Rollin Sisters

Photo of Frances Rollin Whipper

Portrait of Mrs. Frances Anne Rollin Whipper. Schomburg Center for Research in Black Culture, Photographs and Prints Division.

The five Rollin sisters, Frances, Charlotte, Katherine, Louise, and Florence, were born in Charleston, South Carolina, to William and Margaretta Rollin, wealthy free people of color.  Their Columbia home, dubbed "the Rollin Salon," was the site for social and political gatherings where black and white Republican politicians and their wives mingled freely, advancing social causes and helping to shape the political climate of the times.  The political and social influence and activism of Frances, Lottie, and Louisa within the Reconstruction state government made them the three most notable Rollin sisters. 

Lottie and Kate taught in Freedmen’s Bureau schools.  Lottie became well known for her efforts in the women’s suffrage movement and was the first black woman ever address the SC Legislature. Lottie led a rally at the State House to promote woman suffrage and spearheaded the creation of a South Carolina chapter of the American Woman Suffrage Association (AWSA) and Kate Rollin served as the organization’s sectary.  Kate Rollin died 1876 and Lottie and Louisa Rollin moved their mother to Brooklyn, New York.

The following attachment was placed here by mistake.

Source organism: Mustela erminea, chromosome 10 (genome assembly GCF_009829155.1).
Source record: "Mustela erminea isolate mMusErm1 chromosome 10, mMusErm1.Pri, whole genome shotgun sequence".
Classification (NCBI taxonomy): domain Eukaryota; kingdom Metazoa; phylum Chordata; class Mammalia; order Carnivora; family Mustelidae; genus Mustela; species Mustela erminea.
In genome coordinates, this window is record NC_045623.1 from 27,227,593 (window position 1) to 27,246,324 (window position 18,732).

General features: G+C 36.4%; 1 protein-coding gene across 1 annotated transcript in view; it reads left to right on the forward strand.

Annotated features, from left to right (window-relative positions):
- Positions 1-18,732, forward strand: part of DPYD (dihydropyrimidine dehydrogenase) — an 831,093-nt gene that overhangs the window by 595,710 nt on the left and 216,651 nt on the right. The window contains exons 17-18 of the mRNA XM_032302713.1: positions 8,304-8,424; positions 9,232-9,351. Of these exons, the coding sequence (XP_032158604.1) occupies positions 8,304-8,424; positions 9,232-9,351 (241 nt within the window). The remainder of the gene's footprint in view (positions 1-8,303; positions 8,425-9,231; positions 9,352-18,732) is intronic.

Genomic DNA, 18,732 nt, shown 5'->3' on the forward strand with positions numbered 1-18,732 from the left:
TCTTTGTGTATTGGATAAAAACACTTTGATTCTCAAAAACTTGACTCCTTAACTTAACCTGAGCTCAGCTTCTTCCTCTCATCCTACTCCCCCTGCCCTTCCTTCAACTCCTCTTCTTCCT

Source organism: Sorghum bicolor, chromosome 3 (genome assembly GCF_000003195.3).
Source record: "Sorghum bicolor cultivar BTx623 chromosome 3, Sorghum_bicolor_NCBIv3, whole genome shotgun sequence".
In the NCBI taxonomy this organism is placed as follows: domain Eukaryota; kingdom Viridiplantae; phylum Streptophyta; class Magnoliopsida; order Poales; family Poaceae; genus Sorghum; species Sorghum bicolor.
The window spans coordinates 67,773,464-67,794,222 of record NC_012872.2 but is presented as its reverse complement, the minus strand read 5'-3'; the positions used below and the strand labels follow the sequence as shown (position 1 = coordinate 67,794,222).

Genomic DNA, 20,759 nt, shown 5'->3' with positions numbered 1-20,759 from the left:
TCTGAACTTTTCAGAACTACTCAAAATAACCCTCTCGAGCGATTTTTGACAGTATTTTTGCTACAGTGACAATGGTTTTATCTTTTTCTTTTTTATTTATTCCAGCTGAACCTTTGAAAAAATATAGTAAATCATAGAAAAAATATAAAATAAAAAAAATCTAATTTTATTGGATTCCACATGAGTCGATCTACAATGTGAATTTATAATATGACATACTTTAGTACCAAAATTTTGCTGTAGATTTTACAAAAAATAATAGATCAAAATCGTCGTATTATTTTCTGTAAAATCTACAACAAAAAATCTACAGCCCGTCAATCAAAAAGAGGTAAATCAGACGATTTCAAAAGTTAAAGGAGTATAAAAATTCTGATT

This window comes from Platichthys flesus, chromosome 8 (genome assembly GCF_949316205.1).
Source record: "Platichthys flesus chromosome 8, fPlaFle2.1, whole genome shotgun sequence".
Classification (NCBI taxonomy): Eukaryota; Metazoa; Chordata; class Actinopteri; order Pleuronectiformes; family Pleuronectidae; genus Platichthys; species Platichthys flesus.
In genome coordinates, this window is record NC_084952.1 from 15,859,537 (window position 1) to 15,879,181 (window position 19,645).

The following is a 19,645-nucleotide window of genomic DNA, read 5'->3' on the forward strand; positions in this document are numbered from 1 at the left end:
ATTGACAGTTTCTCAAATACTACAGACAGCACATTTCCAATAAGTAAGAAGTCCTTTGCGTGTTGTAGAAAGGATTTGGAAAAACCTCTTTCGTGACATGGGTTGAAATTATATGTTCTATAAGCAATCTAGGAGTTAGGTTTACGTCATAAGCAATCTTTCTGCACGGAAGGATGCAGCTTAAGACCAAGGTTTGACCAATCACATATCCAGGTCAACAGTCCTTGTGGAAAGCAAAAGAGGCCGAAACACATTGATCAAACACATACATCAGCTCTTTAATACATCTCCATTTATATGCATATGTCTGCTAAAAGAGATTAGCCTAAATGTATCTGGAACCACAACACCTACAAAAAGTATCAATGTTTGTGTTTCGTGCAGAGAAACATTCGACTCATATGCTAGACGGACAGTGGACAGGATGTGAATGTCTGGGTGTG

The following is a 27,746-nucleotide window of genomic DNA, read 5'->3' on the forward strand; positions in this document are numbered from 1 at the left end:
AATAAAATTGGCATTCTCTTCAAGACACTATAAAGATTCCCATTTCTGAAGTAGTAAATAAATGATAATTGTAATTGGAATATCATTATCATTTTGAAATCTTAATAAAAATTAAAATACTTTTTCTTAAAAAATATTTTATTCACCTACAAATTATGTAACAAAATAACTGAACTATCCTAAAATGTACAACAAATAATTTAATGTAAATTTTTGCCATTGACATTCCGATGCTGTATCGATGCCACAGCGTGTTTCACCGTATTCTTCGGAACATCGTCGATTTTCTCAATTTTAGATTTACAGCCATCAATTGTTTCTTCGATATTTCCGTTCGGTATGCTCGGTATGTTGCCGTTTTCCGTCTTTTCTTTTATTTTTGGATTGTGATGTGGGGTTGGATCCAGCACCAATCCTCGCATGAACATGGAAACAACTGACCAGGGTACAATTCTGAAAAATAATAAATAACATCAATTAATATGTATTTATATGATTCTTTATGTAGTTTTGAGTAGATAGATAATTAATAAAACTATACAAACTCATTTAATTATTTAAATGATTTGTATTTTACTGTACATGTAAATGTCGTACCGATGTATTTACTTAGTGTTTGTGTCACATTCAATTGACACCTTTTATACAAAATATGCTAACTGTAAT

Frances Rollin, the most prominent of the sisters, became a writer, educator, law clerk, and civil rights activist. She won one of the earliest Civil Rights lawsuits following the Civil War.   After being denied access to the first-class cabin of a steamship travelling between Beaufort and Charleston, Frances brought the captain of the steamship to court. He was found guilty of discriminating against her because of her race and fined $250. Frances was the only one of the sisters to marry.  She wed William J. Whipper, an influential black legislator, a judge, and the Rollin sister’s biggest ally in the pursuit of women’s suffrage. Their marriage produced five children. William, Frances and their surviving children moved to Washington, D.C. Frances eventually returned to Beaufort, South Carolina and died there in 1901.